By Steve Thornton
Connecticut has no shortage of war memorials or statues featuring prominent business and political leaders. The celebration of the state’s ordinary working people, however, is almost nowhere to be found. One exception is Industry (sometimes referred to as The Craftsman) in Hartford. It is a striking example of a working man, created in 1931 by Evelyn Beatrice Longman and prominently displayed on the campus of the A. I. Prince Technical High School on Flatbush Avenue.
The bronze sculpture portrays a worker sitting and reading—his jacket thrown across a wooden chair. Dressed in rough clothes, worn work shoes, and rolled-up sleeves, his concentration is intense. In one hand is a tool of his trade; at his feet are machine parts. On his lap is a set of schematics. He is concentrating, and perhaps, puzzling out a repair.
Industry Finds a Home
Dedication of Industry took place on September 16, 1931, at the Hartford Trade School on Washington Street. The school and the statue moved to Hartford’s south end in 1960.
The granite foundation on which the sculpture sits does not include the name of Longman’s work. Instead the words chiseled into the stone base read: “Given in honor of the pioneers of industry in the city of Hartford, men whose memory is revered, whose influence survives to inspire succeeding generations.”
The subject and the dedication seem like a mismatch. Industry clearly does not depict an “industrial pioneer”; the subject is a skilled worker, the kind employed by the pioneers. He is the nameless working man who made the pioneers successful. But the Connecticut Manufacturers Association commissioned and paid for the statue, so they had the last word.
In fact, around the time officials dedicated the statue, Connecticut was a hotbed of militant union organizing. Leading up to the unveiling of Industry, there were a dozen labor strikes throughout the state: textile workers in Putnam and New London, fur workers in Danbury, necktie and shirt makers in New Haven, and laborers in Newtown. Even unemployed workers struck—they were in a city-sponsored relief program at Hartford’s Brainard airfield and stopped work until they won transportation, food allowance, and a dollar-a-day raise.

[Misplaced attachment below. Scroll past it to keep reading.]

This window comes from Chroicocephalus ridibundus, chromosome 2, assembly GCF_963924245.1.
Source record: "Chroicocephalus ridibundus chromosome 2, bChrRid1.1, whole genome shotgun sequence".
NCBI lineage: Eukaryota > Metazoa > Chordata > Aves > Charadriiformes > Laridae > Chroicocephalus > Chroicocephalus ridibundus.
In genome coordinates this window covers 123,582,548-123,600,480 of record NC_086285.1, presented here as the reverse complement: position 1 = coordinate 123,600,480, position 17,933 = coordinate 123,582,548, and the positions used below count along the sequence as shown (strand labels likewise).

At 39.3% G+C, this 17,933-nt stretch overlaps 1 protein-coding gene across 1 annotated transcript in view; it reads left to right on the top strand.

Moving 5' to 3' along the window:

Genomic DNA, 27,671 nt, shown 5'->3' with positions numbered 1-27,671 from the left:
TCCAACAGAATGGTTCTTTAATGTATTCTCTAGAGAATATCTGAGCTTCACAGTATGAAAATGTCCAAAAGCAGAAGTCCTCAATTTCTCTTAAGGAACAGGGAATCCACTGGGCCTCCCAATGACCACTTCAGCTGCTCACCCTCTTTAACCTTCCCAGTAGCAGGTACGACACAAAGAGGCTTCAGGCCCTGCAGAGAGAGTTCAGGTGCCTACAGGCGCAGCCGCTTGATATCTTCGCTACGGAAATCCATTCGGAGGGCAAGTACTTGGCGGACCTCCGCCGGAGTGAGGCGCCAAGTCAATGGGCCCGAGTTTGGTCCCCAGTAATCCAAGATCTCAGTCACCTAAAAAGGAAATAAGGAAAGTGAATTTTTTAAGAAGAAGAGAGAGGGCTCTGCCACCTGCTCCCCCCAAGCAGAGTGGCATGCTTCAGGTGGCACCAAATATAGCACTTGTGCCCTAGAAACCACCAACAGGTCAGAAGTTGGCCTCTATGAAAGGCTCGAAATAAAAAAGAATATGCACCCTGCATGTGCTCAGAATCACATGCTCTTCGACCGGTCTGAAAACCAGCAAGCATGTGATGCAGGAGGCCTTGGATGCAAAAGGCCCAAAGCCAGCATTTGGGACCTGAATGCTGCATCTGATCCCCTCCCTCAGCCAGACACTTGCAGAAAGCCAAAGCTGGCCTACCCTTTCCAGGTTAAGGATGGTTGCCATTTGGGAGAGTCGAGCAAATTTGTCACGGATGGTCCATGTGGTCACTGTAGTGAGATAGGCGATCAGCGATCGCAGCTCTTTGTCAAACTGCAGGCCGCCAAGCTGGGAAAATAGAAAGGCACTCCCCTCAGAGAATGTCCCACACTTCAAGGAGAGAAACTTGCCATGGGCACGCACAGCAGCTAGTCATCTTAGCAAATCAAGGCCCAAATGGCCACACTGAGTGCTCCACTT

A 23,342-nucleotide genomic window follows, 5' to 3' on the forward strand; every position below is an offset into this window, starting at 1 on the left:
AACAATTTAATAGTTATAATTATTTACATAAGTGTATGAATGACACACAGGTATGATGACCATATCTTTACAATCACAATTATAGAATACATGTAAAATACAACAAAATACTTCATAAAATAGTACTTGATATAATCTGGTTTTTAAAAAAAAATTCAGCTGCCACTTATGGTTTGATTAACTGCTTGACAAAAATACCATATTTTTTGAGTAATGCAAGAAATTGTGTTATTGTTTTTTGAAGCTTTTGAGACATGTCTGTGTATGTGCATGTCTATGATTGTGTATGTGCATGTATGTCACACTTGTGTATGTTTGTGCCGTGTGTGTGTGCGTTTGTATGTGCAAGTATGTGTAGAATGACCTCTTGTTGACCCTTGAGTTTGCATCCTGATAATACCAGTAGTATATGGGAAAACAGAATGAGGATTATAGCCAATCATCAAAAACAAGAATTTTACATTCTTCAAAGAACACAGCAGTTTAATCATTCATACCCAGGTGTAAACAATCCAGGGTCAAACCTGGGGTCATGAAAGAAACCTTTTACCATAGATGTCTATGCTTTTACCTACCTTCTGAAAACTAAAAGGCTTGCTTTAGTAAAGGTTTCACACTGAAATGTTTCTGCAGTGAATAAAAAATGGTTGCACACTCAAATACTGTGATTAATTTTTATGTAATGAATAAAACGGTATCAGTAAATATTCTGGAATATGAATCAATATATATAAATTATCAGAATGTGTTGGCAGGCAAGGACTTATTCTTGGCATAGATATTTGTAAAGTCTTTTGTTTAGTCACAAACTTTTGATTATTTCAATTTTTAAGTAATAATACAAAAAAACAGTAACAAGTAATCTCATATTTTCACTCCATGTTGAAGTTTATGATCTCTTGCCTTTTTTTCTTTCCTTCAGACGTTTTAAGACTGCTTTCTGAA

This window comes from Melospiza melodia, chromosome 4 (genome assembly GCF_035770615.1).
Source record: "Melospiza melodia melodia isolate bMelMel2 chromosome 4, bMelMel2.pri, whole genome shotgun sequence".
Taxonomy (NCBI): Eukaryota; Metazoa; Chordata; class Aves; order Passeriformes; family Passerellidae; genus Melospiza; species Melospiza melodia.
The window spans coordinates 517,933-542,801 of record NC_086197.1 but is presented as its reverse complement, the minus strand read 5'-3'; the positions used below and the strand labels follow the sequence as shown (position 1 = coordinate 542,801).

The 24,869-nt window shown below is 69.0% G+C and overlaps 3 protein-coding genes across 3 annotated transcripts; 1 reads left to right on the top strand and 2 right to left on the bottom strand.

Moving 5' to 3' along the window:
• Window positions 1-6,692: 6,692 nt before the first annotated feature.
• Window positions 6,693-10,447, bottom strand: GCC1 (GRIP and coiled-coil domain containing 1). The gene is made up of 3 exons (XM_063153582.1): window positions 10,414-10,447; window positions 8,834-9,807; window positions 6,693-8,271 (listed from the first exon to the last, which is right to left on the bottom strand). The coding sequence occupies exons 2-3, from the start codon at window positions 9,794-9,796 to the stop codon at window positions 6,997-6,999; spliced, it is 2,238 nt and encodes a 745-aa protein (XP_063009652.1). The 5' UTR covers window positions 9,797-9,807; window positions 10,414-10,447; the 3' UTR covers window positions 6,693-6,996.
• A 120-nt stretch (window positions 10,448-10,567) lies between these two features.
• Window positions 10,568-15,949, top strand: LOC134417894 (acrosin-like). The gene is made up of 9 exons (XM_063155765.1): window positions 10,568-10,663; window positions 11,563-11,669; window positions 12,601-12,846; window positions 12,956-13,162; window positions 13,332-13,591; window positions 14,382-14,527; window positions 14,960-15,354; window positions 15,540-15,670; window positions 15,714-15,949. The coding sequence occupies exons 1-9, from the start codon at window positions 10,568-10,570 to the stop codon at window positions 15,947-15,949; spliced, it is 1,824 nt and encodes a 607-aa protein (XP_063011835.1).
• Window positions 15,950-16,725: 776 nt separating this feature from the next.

Industry is not Longman’s only worker-themed sculpture, however. In 1911, the Triangle Shirtwaist Factory fire took the lives of 146 New York immigrant garment workers, some as young as 14. The reckless tragedy spurred safety reforms and union organizing. A year after the fire, survivors dedicated the Triangle Fire Memorial to the Unknowns for the six victims who remained unidentified. The public never knew who created the monument, and it was only recently that Evelyn Longman received the credit for it.
Evelyn Beatrice Longman in Connecticut
Evelyn Longman moved her New York studio in 1920 to the campus of Loomis School in Windsor, Connecticut, thanks to a commission she received to create a piece in honor of Nathaniel Batchelder’s late wife. Batchelder was the headmaster at Loomis; he and Longman eventually married. Batchelder proceeded to build her a studio with train tracks running through it—allowing clay and stone deliveries to arrive directly to her workshop.
By the time Longman completed Industry she was firmly established in her field. Besides a variety of local installations (many of which were full of military symbolism, including Spirit of Victory, a Spanish-American War memorial in Bushnell Park), Longman’s work appeared at the 1904 St. Louis World’s Fair, she became the only artist for whom Thomas Edison agreed to sit, and around 1920, she began a commission to work on the Lincoln Memorial. There Longman created a number of decorative wreaths cut in stone and, it is said, she sculpted the humble rail-splitter’s hands from Georgia granite.
Steve Thornton is a retired union organizer who writes for the Shoeleather History Project